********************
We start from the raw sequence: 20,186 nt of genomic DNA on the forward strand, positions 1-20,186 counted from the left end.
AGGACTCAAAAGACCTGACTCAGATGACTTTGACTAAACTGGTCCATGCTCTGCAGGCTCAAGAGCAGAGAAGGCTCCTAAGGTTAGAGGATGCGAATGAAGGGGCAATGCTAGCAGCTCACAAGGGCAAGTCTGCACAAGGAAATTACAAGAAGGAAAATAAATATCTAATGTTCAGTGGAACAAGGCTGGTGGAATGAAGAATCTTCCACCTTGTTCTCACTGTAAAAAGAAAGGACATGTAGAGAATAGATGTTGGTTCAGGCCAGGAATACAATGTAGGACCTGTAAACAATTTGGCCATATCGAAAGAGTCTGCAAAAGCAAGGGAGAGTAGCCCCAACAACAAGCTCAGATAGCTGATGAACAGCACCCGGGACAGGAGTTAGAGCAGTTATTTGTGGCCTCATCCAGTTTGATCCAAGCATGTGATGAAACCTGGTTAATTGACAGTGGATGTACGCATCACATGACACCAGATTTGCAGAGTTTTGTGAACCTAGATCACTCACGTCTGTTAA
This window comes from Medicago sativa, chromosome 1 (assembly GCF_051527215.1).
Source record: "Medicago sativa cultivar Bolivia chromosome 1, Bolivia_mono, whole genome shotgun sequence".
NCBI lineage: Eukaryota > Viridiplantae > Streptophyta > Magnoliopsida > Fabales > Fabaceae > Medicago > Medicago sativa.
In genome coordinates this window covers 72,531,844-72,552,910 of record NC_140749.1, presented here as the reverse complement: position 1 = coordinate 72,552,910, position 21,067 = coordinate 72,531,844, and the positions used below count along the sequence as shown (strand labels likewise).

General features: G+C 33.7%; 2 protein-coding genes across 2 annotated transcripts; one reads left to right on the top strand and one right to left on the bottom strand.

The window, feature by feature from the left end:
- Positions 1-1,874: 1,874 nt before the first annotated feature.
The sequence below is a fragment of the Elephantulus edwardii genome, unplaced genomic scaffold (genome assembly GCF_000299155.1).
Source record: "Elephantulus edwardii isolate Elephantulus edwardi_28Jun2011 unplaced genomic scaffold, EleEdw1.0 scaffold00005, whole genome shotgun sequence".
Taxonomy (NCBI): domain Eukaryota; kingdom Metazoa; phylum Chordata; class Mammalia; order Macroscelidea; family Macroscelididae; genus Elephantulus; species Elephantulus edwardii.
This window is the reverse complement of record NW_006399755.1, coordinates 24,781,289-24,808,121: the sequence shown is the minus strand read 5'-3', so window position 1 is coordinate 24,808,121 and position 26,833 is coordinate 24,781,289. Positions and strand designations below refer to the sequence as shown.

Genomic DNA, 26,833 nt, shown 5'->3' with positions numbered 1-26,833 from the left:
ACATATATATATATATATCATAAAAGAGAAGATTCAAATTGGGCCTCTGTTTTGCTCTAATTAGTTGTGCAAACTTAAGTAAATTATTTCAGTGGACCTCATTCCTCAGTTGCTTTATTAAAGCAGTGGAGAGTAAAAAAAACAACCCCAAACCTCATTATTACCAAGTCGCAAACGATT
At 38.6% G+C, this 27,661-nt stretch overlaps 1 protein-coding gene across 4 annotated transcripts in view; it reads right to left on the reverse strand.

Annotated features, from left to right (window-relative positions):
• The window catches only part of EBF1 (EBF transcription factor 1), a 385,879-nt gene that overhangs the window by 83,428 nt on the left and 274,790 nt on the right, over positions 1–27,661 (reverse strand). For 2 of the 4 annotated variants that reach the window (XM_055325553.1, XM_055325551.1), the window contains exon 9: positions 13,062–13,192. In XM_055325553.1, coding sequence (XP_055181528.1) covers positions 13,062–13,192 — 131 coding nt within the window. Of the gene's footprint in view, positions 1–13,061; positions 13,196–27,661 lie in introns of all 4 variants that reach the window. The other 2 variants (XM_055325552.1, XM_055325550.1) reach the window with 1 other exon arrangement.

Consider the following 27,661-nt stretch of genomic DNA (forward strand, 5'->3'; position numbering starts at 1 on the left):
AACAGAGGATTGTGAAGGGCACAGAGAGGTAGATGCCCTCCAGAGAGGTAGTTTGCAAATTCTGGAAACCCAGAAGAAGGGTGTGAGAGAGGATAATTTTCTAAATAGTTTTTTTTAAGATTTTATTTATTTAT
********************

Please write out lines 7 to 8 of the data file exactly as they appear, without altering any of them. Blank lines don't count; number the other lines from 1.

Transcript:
General features: G+C 33.7%; 2 protein-coding genes across 2 annotated transcripts; one reads left to right on the top strand and one right to left on the bottom strand.

The window, feature by feature from the left end: